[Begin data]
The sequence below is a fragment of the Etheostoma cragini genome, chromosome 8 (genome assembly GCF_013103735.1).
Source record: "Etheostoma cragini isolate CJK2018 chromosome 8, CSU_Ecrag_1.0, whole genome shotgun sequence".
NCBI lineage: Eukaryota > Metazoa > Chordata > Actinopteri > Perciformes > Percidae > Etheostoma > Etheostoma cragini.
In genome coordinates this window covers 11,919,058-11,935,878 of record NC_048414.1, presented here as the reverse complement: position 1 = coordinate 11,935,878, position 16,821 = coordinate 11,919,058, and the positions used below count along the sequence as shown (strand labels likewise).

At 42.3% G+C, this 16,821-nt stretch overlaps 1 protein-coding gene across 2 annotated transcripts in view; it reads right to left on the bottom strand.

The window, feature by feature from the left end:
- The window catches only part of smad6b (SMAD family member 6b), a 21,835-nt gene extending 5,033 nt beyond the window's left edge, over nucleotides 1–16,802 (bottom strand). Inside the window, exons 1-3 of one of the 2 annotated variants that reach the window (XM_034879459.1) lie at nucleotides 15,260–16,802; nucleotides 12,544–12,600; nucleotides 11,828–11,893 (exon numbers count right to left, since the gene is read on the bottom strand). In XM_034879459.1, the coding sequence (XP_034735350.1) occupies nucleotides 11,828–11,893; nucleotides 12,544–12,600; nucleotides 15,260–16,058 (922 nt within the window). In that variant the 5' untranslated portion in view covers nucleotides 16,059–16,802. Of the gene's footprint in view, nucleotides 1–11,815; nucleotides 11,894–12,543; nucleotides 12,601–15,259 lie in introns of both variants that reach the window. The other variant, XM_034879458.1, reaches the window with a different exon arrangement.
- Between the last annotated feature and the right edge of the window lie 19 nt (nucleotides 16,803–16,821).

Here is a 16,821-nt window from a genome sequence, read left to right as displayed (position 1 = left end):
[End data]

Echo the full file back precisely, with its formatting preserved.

The sequence below is a fragment of the Etheostoma cragini genome, chromosome 8 (genome assembly GCF_013103735.1).
Source record: "Etheostoma cragini isolate CJK2018 chromosome 8, CSU_Ecrag_1.0, whole genome shotgun sequence".
NCBI lineage: Eukaryota > Metazoa > Chordata > Actinopteri > Perciformes > Percidae > Etheostoma > Etheostoma cragini.
In genome coordinates this window covers 11,919,058-11,935,878 of record NC_048414.1, presented here as the reverse complement: position 1 = coordinate 11,935,878, position 16,821 = coordinate 11,919,058, and the positions used below count along the sequence as shown (strand labels likewise).

At 42.3% G+C, this 16,821-nt stretch overlaps 1 protein-coding gene across 2 annotated transcripts in view; it reads right to left on the bottom strand.

The window, feature by feature from the left end:
- The window catches only part of smad6b (SMAD family member 6b), a 21,835-nt gene extending 5,033 nt beyond the window's left edge, over nucleotides 1–16,802 (bottom strand). Inside the window, exons 1-3 of one of the 2 annotated variants that reach the window (XM_034879459.1) lie at nucleotides 15,260–16,802; nucleotides 12,544–12,600; nucleotides 11,828–11,893 (exon numbers count right to left, since the gene is read on the bottom strand). In XM_034879459.1, the coding sequence (XP_034735350.1) occupies nucleotides 11,828–11,893; nucleotides 12,544–12,600; nucleotides 15,260–16,058 (922 nt within the window). In that variant the 5' untranslated portion in view covers nucleotides 16,059–16,802. Of the gene's footprint in view, nucleotides 1–11,815; nucleotides 11,894–12,543; nucleotides 12,601–15,259 lie in introns of both variants that reach the window. The other variant, XM_034879458.1, reaches the window with a different exon arrangement.
- Between the last annotated feature and the right edge of the window lie 19 nt (nucleotides 16,803–16,821).

Here is a 16,821-nt window from a genome sequence, read left to right as displayed (position 1 = left end):